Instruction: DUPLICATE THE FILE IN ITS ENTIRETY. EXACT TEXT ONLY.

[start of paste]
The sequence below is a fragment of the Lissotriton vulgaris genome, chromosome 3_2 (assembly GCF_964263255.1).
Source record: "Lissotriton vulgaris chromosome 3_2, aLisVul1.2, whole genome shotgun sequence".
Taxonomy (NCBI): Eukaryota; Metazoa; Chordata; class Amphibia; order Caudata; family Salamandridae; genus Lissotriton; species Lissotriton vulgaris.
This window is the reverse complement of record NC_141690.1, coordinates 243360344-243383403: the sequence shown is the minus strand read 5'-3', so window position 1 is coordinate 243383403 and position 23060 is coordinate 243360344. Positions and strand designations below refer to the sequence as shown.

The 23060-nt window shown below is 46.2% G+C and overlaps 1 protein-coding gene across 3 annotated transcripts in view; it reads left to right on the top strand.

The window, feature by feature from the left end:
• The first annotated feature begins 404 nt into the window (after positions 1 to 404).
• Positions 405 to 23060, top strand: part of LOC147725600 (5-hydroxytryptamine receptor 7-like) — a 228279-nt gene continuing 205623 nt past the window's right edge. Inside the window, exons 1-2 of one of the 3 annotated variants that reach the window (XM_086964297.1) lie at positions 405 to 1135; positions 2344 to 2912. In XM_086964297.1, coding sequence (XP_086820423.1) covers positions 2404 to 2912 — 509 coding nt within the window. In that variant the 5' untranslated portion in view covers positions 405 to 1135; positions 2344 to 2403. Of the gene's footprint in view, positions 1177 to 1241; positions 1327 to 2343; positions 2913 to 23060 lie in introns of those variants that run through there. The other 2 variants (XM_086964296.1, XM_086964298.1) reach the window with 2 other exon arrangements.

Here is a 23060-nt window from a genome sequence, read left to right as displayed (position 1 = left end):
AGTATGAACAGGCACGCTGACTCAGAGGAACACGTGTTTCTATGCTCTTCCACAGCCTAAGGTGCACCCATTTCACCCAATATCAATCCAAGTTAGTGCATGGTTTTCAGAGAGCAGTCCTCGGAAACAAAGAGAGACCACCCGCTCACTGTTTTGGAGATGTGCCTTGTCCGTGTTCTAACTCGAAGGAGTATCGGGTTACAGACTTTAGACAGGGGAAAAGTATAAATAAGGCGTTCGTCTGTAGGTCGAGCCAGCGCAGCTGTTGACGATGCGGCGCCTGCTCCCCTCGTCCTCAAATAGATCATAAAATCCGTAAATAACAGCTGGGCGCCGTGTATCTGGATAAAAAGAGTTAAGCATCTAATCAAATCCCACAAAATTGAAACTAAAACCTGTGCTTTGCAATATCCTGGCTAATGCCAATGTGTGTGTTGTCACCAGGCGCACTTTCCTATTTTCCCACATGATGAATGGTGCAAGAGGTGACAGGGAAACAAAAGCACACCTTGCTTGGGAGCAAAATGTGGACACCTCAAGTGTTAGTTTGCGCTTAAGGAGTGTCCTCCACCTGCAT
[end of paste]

The sequence below is a fragment of the Lissotriton vulgaris genome, chromosome 3_2 (assembly GCF_964263255.1).
Source record: "Lissotriton vulgaris chromosome 3_2, aLisVul1.2, whole genome shotgun sequence".
Taxonomy (NCBI): Eukaryota; Metazoa; Chordata; class Amphibia; order Caudata; family Salamandridae; genus Lissotriton; species Lissotriton vulgaris.
This window is the reverse complement of record NC_141690.1, coordinates 243360344-243383403: the sequence shown is the minus strand read 5'-3', so window position 1 is coordinate 243383403 and position 23060 is coordinate 243360344. Positions and strand designations below refer to the sequence as shown.

The 23060-nt window shown below is 46.2% G+C and overlaps 1 protein-coding gene across 3 annotated transcripts in view; it reads left to right on the top strand.

The window, feature by feature from the left end:
• The first annotated feature begins 404 nt into the window (after positions 1 to 404).
• Positions 405 to 23060, top strand: part of LOC147725600 (5-hydroxytryptamine receptor 7-like) — a 228279-nt gene continuing 205623 nt past the window's right edge. Inside the window, exons 1-2 of one of the 3 annotated variants that reach the window (XM_086964297.1) lie at positions 405 to 1135; positions 2344 to 2912. In XM_086964297.1, coding sequence (XP_086820423.1) covers positions 2404 to 2912 — 509 coding nt within the window. In that variant the 5' untranslated portion in view covers positions 405 to 1135; positions 2344 to 2403. Of the gene's footprint in view, positions 1177 to 1241; positions 1327 to 2343; positions 2913 to 23060 lie in introns of those variants that run through there. The other 2 variants (XM_086964296.1, XM_086964298.1) reach the window with 2 other exon arrangements.

Here is a 23060-nt window from a genome sequence, read left to right as displayed (position 1 = left end):
AGTATGAACAGGCACGCTGACTCAGAGGAACACGTGTTTCTATGCTCTTCCACAGCCTAAGGTGCACCCATTTCACCCAATATCAATCCAAGTTAGTGCATGGTTTTCAGAGAGCAGTCCTCGGAAACAAAGAGAGACCACCCGCTCACTGTTTTGGAGATGTGCCTTGTCCGTGTTCTAACTCGAAGGAGTATCGGGTTACAGACTTTAGACAGGGGAAAAGTATAAATAAGGCGTTCGTCTGTAGGTCGAGCCAGCGCAGCTGTTGACGATGCGGCGCCTGCTCCCCTCGTCCTCAAATAGATCATAAAATCCGTAAATAACAGCTGGGCGCCGTGTATCTGGATAAAAAGAGTTAAGCATCTAATCAAATCCCACAAAATTGAAACTAAAACCTGTGCTTTGCAATATCCTGGCTAATGCCAATGTGTGTGTTGTCACCAGGCGCACTTTCCTATTTTCCCACATGATGAATGGTGCAAGAGGTGACAGGGAAACAAAAGCACACCTTGCTTGGGAGCAAAATGTGGACACCTCAAGTGTTAGTTTGCGCTTAAGGAGTGTCCTCCACCTGCAT